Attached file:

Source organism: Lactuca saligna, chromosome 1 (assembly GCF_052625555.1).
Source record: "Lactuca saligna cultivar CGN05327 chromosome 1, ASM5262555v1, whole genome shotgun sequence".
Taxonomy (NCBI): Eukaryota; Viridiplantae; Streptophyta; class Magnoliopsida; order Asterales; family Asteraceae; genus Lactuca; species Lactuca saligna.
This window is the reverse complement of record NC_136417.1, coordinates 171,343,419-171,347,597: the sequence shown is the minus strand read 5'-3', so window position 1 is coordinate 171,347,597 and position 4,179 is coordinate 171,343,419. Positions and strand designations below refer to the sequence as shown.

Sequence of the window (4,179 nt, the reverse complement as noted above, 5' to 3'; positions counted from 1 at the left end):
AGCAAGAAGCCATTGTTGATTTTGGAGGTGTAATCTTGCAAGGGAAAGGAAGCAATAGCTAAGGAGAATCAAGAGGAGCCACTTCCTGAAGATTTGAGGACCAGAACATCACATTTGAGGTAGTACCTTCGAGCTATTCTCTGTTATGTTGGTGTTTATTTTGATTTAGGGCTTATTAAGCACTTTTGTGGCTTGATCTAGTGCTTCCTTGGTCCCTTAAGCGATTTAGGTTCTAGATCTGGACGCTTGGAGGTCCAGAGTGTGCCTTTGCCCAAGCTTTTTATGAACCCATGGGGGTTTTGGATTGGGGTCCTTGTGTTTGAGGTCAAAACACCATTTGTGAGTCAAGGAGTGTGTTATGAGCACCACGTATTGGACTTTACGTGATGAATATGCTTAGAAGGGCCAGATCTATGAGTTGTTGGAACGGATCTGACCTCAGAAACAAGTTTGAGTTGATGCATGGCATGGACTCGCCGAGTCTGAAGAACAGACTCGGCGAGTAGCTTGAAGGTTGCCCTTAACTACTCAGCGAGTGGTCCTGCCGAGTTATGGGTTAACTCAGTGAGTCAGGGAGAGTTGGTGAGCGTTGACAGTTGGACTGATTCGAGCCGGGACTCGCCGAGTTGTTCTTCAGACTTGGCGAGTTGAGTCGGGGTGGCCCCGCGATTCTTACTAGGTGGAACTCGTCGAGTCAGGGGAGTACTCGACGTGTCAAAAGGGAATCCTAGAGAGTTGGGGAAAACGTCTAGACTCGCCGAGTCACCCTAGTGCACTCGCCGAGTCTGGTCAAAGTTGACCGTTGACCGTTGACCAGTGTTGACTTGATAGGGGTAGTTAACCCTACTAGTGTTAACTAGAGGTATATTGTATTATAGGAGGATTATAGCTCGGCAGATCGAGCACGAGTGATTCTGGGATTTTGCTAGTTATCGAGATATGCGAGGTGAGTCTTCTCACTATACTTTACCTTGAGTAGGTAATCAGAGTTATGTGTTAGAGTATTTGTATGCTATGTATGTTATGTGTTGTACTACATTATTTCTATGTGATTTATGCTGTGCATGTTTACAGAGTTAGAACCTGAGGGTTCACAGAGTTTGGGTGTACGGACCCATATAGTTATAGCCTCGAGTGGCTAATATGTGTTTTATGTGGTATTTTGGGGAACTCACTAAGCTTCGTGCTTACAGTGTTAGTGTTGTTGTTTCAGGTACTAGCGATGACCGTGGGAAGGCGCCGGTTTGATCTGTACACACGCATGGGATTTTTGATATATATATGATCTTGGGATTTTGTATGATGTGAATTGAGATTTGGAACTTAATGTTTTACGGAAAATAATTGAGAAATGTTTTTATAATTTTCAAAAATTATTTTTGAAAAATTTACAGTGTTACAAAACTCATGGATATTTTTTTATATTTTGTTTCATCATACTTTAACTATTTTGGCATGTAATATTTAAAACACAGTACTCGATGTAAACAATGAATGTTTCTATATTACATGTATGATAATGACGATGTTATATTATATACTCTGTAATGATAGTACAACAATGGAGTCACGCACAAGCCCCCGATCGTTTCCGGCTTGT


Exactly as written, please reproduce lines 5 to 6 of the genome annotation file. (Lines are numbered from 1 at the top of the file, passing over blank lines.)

Sequence of the window (4,179 nt, the reverse complement as noted above, 5' to 3'; positions counted from 1 at the left end):
AGCAAGAAGCCATTGTTGATTTTGGAGGTGTAATCTTGCAAGGGAAAGGAAGCAATAGCTAAGGAGAATCAAGAGGAGCCACTTCCTGAAGATTTGAGGACCAGAACATCACATTTGAGGTAGTACCTTCGAGCTATTCTCTGTTATGTTGGTGTTTATTTTGATTTAGGGCTTATTAAGCACTTTTGTGGCTTGATCTAGTGCTTCCTTGGTCCCTTAAGCGATTTAGGTTCTAGATCTGGACGCTTGGAGGTCCAGAGTGTGCCTTTGCCCAAGCTTTTTATGAACCCATGGGGGTTTTGGATTGGGGTCCTTGTGTTTGAGGTCAAAACACCATTTGTGAGTCAAGGAGTGTGTTATGAGCACCACGTATTGGACTTTACGTGATGAATATGCTTAGAAGGGCCAGATCTATGAGTTGTTGGAACGGATCTGACCTCAGAAACAAGTTTGAGTTGATGCATGGCATGGACTCGCCGAGTCTGAAGAACAGACTCGGCGAGTAGCTTGAAGGTTGCCCTTAACTACTCAGCGAGTGGTCCTGCCGAGTTATGGGTTAACTCAGTGAGTCAGGGAGAGTTGGTGAGCGTTGACAGTTGGACTGATTCGAGCCGGGACTCGCCGAGTTGTTCTTCAGACTTGGCGAGTTGAGTCGGGGTGGCCCCGCGATTCTTACTAGGTGGAACTCGTCGAGTCAGGGGAGTACTCGACGTGTCAAAAGGGAATCCTAGAGAGTTGGGGAAAACGTCTAGACTCGCCGAGTCACCCTAGTGCACTCGCCGAGTCTGGTCAAAGTTGACCGTTGACCGTTGACCAGTGTTGACTTGATAGGGGTAGTTAACCCTACTAGTGTTAACTAGAGGTATATTGTATTATAGGAGGATTATAGCTCGGCAGATCGAGCACGAGTGATTCTGGGATTTTGCTAGTTATCGAGATATGCGAGGTGAGTCTTCTCACTATACTTTACCTTGAGTAGGTAATCAGAGTTATGTGTTAGAGTATTTGTATGCTATGTATGTTATGTGTTGTACTACATTATTTCTATGTGATTTATGCTGTGCATGTTTACAGAGTTAGAACCTGAGGGTTCACAGAGTTTGGGTGTACGGACCCATATAGTTATAGCCTCGAGTGGCTAATATGTGTTTTATGTGGTATTTTGGGGAACTCACTAAGCTTCGTGCTTACAGTGTTAGTGTTGTTGTTTCAGGTACTAGCGATGACCGTGGGAAGGCGCCGGTTTGATCTGTACACACGCATGGGATTTTTGATATATATATGATCTTGGGATTTTGTATGATGTGAATTGAGATTTGGAACTTAATGTTTTACGGAAAATAATTGAGAAATGTTTTTATAATTTTCAAAAATTATTTTTGAAAAATTTACAGTGTTACAAAACTCATGGATATTTTTTTATATTTTGTTTCATCATACTTTAACTATTTTGGCATGTAATATTTAAAACACAGTACTCGATGTAAACAATGAATGTTTCTATATTACATGTATGATAATGACGATGTTATATTATATACTCTGTAATGATAGTACAACAATGGAGTCACGCACAAGCCCCCGATCGTTTCCGGCTTGT